- You currently do not have any criminal or traffic proceedings pending against you.
- You do not have any other cases expunged.
Steps You Must Follow to Seal Your Record
- You need a copy of the “final order” on the conviction you wish to have sealed. Contact the Clerk’s office in the court in which you were convicted. Remember, your case was “criminal” so be sure to go to the appropriate part of the office. Request a certified copy of the judgment order of conviction. (In South Euclid Municipal Court there is a small fee for this copy.) You will need to give the clerk your case number. If you do not know the number, you can locate it using the court computer system or our online record search.
- Fill in the blanks on the “Application to Seal a Criminal Record” form, AT LEAST ONE YEAR FROM THE TERMINATION OF YOUR PROBABTION MUST HAVE PASSED. The Probation Department MUST sign your application before filing it with the Court if you were on probation.
- To apply to have your record sealed, you must pay a filing fee. In the South Euclid Municipal Court, this fee is $50.00 if you were convicted, found not guilty, or the case was dismissed. (There are special forms available for cases that were dismissed. You can file an expungement request any time after a dismissal is granted or not guilty finding is made.) There is no filing fee for cases in the court’s Eligible Offender or Diversion Program.
- After you have the application form filled out, attach a copy of the judgment entry of conviction.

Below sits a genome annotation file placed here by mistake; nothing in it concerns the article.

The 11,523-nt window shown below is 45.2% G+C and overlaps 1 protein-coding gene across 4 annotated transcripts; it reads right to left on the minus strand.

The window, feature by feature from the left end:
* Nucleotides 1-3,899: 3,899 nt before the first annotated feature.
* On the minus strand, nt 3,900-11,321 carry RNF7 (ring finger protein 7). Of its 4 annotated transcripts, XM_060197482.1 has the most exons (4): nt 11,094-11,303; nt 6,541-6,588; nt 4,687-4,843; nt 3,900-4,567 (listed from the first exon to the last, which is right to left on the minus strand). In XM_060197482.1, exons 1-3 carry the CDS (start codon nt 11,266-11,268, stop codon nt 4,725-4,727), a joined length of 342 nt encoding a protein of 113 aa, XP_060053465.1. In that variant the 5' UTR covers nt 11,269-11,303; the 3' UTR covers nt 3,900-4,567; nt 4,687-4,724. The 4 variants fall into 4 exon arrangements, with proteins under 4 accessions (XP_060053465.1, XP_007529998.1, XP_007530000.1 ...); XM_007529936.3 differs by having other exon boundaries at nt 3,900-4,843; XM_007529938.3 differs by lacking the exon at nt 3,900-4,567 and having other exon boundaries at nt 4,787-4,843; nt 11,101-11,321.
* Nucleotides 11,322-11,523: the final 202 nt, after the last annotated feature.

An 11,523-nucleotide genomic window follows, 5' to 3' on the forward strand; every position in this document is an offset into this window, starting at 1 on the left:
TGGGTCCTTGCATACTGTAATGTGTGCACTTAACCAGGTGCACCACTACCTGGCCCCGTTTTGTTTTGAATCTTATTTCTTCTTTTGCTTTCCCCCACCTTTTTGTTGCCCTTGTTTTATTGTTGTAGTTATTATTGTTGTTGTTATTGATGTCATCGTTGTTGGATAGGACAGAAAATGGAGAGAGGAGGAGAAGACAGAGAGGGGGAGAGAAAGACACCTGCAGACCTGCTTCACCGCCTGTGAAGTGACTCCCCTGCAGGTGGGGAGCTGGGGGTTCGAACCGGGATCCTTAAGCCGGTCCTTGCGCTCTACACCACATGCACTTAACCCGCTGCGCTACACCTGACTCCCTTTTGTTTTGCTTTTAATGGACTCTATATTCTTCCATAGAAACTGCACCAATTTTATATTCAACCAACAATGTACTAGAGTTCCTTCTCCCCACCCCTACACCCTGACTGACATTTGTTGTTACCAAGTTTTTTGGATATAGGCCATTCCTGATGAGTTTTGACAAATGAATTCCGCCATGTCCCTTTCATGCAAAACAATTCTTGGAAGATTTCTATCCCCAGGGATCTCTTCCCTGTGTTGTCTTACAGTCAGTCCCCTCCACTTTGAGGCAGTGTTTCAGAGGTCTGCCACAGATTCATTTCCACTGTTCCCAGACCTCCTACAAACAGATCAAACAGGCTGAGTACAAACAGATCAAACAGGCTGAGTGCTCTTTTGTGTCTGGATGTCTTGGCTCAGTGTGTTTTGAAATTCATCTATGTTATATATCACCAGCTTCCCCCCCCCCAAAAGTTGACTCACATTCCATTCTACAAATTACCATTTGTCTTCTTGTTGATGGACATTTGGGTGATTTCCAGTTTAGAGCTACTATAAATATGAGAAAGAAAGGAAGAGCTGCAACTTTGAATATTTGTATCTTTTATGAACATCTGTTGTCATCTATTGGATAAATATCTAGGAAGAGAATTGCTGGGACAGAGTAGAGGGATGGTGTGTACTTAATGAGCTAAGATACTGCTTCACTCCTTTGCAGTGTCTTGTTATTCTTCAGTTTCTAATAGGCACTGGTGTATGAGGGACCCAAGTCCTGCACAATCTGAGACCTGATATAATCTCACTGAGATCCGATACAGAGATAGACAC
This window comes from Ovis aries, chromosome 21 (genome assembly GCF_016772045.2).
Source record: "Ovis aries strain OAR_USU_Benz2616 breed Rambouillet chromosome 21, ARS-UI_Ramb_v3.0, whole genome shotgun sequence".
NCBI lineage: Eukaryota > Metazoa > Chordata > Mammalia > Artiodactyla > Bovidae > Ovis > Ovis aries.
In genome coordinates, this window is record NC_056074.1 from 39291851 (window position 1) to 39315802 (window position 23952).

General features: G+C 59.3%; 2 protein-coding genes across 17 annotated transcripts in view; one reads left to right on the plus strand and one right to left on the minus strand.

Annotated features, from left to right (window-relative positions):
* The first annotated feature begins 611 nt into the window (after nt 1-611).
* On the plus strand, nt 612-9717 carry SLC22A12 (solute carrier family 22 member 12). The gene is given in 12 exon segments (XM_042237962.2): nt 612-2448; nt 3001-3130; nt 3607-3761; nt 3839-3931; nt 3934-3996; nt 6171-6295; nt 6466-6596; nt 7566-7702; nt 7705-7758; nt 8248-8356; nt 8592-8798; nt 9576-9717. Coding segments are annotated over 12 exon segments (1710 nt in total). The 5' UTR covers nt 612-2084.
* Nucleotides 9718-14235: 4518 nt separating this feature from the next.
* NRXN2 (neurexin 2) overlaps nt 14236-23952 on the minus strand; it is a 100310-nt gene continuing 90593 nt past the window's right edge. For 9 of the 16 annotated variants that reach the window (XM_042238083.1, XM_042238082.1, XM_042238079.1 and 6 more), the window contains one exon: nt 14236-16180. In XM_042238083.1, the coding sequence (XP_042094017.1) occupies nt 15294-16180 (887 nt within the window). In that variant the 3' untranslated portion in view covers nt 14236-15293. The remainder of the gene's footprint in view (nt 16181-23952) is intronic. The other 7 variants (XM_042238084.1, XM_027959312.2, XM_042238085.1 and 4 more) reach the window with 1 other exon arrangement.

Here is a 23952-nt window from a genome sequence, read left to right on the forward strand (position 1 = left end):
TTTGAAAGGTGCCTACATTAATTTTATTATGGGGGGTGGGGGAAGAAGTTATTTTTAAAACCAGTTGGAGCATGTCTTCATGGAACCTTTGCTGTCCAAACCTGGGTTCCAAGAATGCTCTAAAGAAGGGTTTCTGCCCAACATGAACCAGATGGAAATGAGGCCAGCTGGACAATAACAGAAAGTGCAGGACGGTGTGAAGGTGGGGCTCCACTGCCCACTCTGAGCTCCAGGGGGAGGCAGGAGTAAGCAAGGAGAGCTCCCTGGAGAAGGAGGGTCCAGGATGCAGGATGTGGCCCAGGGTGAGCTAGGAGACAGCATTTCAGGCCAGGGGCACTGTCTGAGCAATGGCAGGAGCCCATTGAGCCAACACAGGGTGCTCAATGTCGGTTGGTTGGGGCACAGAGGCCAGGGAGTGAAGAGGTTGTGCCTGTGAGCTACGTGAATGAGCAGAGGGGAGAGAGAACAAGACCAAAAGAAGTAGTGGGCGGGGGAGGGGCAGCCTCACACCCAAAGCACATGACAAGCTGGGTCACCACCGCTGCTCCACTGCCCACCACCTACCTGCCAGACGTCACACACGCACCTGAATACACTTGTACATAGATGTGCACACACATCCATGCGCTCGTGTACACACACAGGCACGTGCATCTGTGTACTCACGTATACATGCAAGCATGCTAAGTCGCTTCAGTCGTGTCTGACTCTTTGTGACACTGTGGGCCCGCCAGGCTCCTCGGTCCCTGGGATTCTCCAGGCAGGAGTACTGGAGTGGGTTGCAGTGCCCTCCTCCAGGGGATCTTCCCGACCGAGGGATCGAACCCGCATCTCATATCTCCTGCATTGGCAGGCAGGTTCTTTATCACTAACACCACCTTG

- Make three (3) copies of the application and all supporting documents.
- Take the original and the copies, along with payment for the filing fee to the clerk’s office in the court in which you were convicted.
- Tell the clerk you wish to file your documents.
- The clerk will take all copies, date time stamp them and give you one copy back.
- The clerk will give you a hearing date for the sealing of your record. In the South Euclid Municipal Court, this date will be about four (4) weeks from when you file your application. (Other courts may vary.) The clerk will also advise you to go to the probation office to make an appointment for an interview if you were on probation. You must do this immediately or your hearing could be postponed.
- Before the court date, prepare what you will say to the Judge. The Judge will need to feel confident that you are no longer someone who would commit a crime. (You have been rehabilitated.)
- On your court date, the bailiff will call your name and your case will be heard. Explain to the Judge why it is important to you to have your record sealed. The prosecutor will be given a chance to object to your request.
- The Judge must make a decision weighing the interests in having the records sealed against the government’s need to keep these records. The Judge may make a decision later. If no decision is made in Court, a copy of the decision will be mailed to you. Make sure the Court has your current address and contact information.